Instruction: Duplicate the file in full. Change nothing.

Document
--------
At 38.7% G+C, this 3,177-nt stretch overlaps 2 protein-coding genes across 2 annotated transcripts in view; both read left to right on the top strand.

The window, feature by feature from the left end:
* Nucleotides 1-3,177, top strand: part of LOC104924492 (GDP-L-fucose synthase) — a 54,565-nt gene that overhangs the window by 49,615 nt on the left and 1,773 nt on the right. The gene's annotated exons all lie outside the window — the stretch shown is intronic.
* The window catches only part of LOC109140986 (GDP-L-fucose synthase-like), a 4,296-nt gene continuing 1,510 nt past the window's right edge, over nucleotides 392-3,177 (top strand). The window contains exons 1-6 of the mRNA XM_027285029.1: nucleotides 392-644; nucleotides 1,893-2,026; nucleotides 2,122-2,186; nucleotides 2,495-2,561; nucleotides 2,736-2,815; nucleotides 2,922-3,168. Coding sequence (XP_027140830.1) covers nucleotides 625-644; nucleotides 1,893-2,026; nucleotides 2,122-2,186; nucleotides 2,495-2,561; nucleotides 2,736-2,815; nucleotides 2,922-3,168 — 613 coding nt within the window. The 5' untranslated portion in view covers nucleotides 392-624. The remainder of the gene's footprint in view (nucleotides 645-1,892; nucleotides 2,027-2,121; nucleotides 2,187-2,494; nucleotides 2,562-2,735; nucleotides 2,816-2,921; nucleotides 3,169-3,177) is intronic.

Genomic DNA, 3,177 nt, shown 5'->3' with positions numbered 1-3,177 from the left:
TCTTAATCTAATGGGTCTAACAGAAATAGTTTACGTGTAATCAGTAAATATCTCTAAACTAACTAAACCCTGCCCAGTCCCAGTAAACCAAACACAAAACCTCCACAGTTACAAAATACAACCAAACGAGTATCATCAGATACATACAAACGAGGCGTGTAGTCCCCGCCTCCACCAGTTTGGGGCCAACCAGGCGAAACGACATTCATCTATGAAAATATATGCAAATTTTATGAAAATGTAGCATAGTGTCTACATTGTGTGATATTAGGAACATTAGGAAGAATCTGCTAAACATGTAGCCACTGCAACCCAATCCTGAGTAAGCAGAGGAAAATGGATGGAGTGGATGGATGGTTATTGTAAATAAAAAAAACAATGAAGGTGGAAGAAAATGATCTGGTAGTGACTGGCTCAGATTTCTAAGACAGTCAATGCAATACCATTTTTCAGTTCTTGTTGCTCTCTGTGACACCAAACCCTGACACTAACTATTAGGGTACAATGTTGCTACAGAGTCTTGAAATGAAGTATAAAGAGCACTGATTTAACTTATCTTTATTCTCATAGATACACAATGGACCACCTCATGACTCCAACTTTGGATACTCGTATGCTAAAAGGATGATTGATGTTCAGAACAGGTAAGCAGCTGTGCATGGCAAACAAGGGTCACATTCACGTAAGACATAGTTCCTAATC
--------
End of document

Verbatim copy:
At 38.7% G+C, this 3,177-nt stretch overlaps 2 protein-coding genes across 2 annotated transcripts in view; both read left to right on the top strand.

The window, feature by feature from the left end:
* Nucleotides 1-3,177, top strand: part of LOC104924492 (GDP-L-fucose synthase) — a 54,565-nt gene that overhangs the window by 49,615 nt on the left and 1,773 nt on the right. The gene's annotated exons all lie outside the window — the stretch shown is intronic.
* The window catches only part of LOC109140986 (GDP-L-fucose synthase-like), a 4,296-nt gene continuing 1,510 nt past the window's right edge, over nucleotides 392-3,177 (top strand). The window contains exons 1-6 of the mRNA XM_027285029.1: nucleotides 392-644; nucleotides 1,893-2,026; nucleotides 2,122-2,186; nucleotides 2,495-2,561; nucleotides 2,736-2,815; nucleotides 2,922-3,168. Coding sequence (XP_027140830.1) covers nucleotides 625-644; nucleotides 1,893-2,026; nucleotides 2,122-2,186; nucleotides 2,495-2,561; nucleotides 2,736-2,815; nucleotides 2,922-3,168 — 613 coding nt within the window. The 5' untranslated portion in view covers nucleotides 392-624. The remainder of the gene's footprint in view (nucleotides 645-1,892; nucleotides 2,027-2,121; nucleotides 2,187-2,494; nucleotides 2,562-2,735; nucleotides 2,816-2,921; nucleotides 3,169-3,177) is intronic.

Genomic DNA, 3,177 nt, shown 5'->3' with positions numbered 1-3,177 from the left:
TCTTAATCTAATGGGTCTAACAGAAATAGTTTACGTGTAATCAGTAAATATCTCTAAACTAACTAAACCCTGCCCAGTCCCAGTAAACCAAACACAAAACCTCCACAGTTACAAAATACAACCAAACGAGTATCATCAGATACATACAAACGAGGCGTGTAGTCCCCGCCTCCACCAGTTTGGGGCCAACCAGGCGAAACGACATTCATCTATGAAAATATATGCAAATTTTATGAAAATGTAGCATAGTGTCTACATTGTGTGATATTAGGAACATTAGGAAGAATCTGCTAAACATGTAGCCACTGCAACCCAATCCTGAGTAAGCAGAGGAAAATGGATGGAGTGGATGGATGGTTATTGTAAATAAAAAAAACAATGAAGGTGGAAGAAAATGATCTGGTAGTGACTGGCTCAGATTTCTAAGACAGTCAATGCAATACCATTTTTCAGTTCTTGTTGCTCTCTGTGACACCAAACCCTGACACTAACTATTAGGGTACAATGTTGCTACAGAGTCTTGAAATGAAGTATAAAGAGCACTGATTTAACTTATCTTTATTCTCATAGATACACAATGGACCACCTCATGACTCCAACTTTGGATACTCGTATGCTAAAAGGATGATTGATGTTCAGAACAGGTAAGCAGCTGTGCATGGCAAACAAGGGTCACATTCACGTAAGACATAGTTCCTAATC